When my two youngest sons were nine and ten we had just moved to a new community in time for little league baseball season. Being the new kids on the block my husband and I offered to coach a team to ensure our sons would have a chance to play. Most of the players had already been chosen for the other established teams and we were left with what can only be described as a rag tag group of players. One boy, a computer genius, had never played baseball before; another was only 8 but his father insisted he was good enough to play with the older age group (he wasn’t) and so on. You get the picture. Fortunately our sons were good players with some experience.
I have had a lifetime love affair with baseball. As the only girl the boys would let play during recess in my pre-title 9 elementary school, I could hit and run but yes, throwing was not my best skill. So I came to coaching with a healthy amount of knowledge of the fundamentals. We drilled our “Bad News Bears” team in fielding, hitting, base running and throwing but after our first game I realized there was not enough time in the season to up the skill level of each player through drills alone. The league embraced the philosophy (with which I agree) that every kid on the team plays so we were not able to have some of the weaker players warm the bench more than the others.
Then I had an idea, instead of loading the top of the batting order with the best hitters, we should stagger our best throughout the lineup thereby preventing innings of three almost guaranteed outs. So we gave it a try, after all what did we have to lose, and our team started winning. By the end of the season we found ourselves in the championship game against a hand-picked team of the best players. Like every good sports story, with one son pitching, the other on first base and against all odds, we won the championship- First place!
So what were the lessons learned? First, what works for Major Leaguers does not always work for Little Leaguers. In this same way, firms at or near a billion dollars under management have a different focus than firms just starting out. The point of view of large firms is born of success, market dominance, and sustainability. What works for larger practices is not what works for smaller firms in formulation stage or for advisors who choose to have smaller practices. Yes, there are certain fundamentals every successful business needs to acknowledge and practice but what it takes to start a firm- the skills and allocation of resources- is very different from what it takes to grow and sustain a business once the firm has reached critical mass. So be careful in following advice that may not be the best for your firm’s current situation.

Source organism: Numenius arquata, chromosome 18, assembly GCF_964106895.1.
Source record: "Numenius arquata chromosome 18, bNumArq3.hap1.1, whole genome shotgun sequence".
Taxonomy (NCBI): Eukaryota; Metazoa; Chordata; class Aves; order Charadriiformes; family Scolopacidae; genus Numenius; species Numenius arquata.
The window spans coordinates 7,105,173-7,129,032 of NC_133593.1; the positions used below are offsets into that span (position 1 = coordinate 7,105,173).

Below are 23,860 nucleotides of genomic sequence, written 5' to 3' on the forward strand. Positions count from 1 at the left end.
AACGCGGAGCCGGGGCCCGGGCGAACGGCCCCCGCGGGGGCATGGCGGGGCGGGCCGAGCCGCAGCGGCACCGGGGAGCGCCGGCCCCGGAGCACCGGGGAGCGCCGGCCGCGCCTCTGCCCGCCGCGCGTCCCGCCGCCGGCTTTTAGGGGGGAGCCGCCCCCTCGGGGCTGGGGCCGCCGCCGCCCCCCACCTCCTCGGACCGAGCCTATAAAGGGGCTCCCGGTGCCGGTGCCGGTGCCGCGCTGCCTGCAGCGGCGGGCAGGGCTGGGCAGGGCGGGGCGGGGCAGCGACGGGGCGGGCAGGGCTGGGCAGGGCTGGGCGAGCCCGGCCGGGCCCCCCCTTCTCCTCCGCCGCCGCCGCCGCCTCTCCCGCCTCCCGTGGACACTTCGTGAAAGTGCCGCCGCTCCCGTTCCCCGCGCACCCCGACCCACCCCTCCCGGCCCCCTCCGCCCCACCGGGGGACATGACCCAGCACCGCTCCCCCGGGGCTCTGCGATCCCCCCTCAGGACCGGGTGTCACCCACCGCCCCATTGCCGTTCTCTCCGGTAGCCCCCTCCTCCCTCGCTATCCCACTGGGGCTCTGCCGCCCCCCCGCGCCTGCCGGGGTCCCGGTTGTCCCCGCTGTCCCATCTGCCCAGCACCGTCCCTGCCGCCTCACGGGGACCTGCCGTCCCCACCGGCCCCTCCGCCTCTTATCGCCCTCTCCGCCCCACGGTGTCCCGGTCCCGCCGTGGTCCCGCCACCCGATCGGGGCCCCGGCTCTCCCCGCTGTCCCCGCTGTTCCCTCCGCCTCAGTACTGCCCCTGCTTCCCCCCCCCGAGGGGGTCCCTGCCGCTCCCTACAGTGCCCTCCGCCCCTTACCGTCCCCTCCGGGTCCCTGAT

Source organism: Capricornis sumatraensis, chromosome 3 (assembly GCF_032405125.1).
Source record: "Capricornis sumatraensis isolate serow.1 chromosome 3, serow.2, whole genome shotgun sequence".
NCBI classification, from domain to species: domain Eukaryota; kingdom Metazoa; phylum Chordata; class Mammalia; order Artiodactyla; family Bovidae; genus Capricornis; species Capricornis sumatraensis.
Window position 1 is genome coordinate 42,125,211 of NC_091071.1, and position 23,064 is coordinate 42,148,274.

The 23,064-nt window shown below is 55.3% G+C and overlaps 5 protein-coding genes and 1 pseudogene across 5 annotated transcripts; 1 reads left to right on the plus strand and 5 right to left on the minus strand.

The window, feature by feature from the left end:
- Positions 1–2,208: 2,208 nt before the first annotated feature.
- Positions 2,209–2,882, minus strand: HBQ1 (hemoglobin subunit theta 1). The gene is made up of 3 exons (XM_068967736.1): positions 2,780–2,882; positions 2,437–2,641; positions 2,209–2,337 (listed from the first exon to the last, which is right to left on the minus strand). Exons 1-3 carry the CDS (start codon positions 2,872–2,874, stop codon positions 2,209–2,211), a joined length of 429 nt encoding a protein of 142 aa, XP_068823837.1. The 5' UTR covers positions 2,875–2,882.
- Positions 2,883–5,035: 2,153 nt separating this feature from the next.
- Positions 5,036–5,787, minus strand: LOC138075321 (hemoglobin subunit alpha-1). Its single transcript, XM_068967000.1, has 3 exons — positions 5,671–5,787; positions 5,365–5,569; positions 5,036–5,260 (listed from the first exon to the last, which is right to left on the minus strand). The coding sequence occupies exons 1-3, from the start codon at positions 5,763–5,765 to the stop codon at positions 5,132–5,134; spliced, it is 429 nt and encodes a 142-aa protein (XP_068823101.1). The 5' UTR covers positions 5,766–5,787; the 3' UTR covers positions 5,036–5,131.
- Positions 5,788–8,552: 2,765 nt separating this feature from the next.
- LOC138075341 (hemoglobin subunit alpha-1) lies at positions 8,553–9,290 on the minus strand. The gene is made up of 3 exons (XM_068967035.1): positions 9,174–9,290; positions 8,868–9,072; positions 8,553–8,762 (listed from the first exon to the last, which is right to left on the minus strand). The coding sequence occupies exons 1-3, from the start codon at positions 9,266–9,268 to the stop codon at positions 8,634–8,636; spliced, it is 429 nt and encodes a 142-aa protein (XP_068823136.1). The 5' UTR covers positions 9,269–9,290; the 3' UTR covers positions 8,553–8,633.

Next, mixing average players in with excellent players raises the quality of the entire team. Success is infectious and more often than not the weaker batters, with the help and encouragement of the better players, developed the confidence to at least try and swing at the ball and not just stand there accepting a strikeout. As a consequence, by the end of the season some of the players with the least skills in the beginning improved and not only made it on base but scored runs. That is the natural evolution of teamwork. But remember it’s the manager who sets the lineup. Knowing the quality and skills of your firm’s staff and yourself is critical in deciding where to place them in the lineup. What jobs are they most suited for and can and will they be mentored by a more experienced and competent employee?
Last, looking at your team with eyes wide open can have paradigm changing effects. Our perceptions are limited and because of that fact we are incapable of seeing a situation in its entirety. We tend to seek to confirm what we already believe is true ignoring the reality of our present circumstance and failing to see problems. Only when I realized we were setting up our team for failure by sticking to tradition in ordering the batting lineup, was change possible. No one was forcing us to use that strategy and the awareness that a simple change could produce an exceptional outcome almost demanded that the necessary changes, at the very least, be tried. So as I look at the trophy from the season it stands as a reminder to continuously assess and seek ways to change for the better.
Do you need help in seeing your practice with eyes wide open? Contact me at firstname.lastname@example.org or call 800-485-6141.